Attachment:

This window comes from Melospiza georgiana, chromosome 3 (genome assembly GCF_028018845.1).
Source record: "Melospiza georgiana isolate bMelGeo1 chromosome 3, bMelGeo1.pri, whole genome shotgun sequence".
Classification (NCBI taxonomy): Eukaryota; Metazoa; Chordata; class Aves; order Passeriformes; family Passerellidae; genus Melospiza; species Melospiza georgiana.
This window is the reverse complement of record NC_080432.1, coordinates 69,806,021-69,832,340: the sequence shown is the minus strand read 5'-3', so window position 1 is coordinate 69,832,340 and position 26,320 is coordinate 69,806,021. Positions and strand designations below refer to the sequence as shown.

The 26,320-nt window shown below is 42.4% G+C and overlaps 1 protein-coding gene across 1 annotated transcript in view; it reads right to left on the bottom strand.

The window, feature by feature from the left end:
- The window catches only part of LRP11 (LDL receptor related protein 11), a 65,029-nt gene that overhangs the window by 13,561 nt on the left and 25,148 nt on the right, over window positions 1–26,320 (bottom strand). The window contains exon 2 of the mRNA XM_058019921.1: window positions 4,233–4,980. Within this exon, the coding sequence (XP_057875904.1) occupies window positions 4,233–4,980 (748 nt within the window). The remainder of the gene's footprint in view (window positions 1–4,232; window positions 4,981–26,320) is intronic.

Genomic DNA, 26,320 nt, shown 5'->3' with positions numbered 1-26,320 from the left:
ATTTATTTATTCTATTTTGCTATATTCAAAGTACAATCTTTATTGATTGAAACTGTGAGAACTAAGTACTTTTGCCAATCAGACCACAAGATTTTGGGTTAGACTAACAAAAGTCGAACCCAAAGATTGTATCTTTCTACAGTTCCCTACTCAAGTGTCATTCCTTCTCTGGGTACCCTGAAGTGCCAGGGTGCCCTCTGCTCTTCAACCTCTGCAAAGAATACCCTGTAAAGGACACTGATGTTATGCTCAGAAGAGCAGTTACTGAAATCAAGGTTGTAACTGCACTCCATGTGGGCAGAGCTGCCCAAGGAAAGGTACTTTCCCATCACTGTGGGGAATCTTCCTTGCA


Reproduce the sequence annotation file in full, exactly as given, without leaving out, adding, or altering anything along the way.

This window comes from Melospiza georgiana, chromosome 3 (genome assembly GCF_028018845.1).
Source record: "Melospiza georgiana isolate bMelGeo1 chromosome 3, bMelGeo1.pri, whole genome shotgun sequence".
Classification (NCBI taxonomy): Eukaryota; Metazoa; Chordata; class Aves; order Passeriformes; family Passerellidae; genus Melospiza; species Melospiza georgiana.
This window is the reverse complement of record NC_080432.1, coordinates 69,806,021-69,832,340: the sequence shown is the minus strand read 5'-3', so window position 1 is coordinate 69,832,340 and position 26,320 is coordinate 69,806,021. Positions and strand designations below refer to the sequence as shown.

The 26,320-nt window shown below is 42.4% G+C and overlaps 1 protein-coding gene across 1 annotated transcript in view; it reads right to left on the bottom strand.

The window, feature by feature from the left end:
- The window catches only part of LRP11 (LDL receptor related protein 11), a 65,029-nt gene that overhangs the window by 13,561 nt on the left and 25,148 nt on the right, over window positions 1–26,320 (bottom strand). The window contains exon 2 of the mRNA XM_058019921.1: window positions 4,233–4,980. Within this exon, the coding sequence (XP_057875904.1) occupies window positions 4,233–4,980 (748 nt within the window). The remainder of the gene's footprint in view (window positions 1–4,232; window positions 4,981–26,320) is intronic.

Genomic DNA, 26,320 nt, shown 5'->3' with positions numbered 1-26,320 from the left:
ATTTATTTATTCTATTTTGCTATATTCAAAGTACAATCTTTATTGATTGAAACTGTGAGAACTAAGTACTTTTGCCAATCAGACCACAAGATTTTGGGTTAGACTAACAAAAGTCGAACCCAAAGATTGTATCTTTCTACAGTTCCCTACTCAAGTGTCATTCCTTCTCTGGGTACCCTGAAGTGCCAGGGTGCCCTCTGCTCTTCAACCTCTGCAAAGAATACCCTGTAAAGGACACTGATGTTATGCTCAGAAGAGCAGTTACTGAAATCAAGGTTGTAACTGCACTCCATGTGGGCAGAGCTGCCCAAGGAAAGGTACTTTCCCATCACTGTGGGGAATCTTCCTTGCA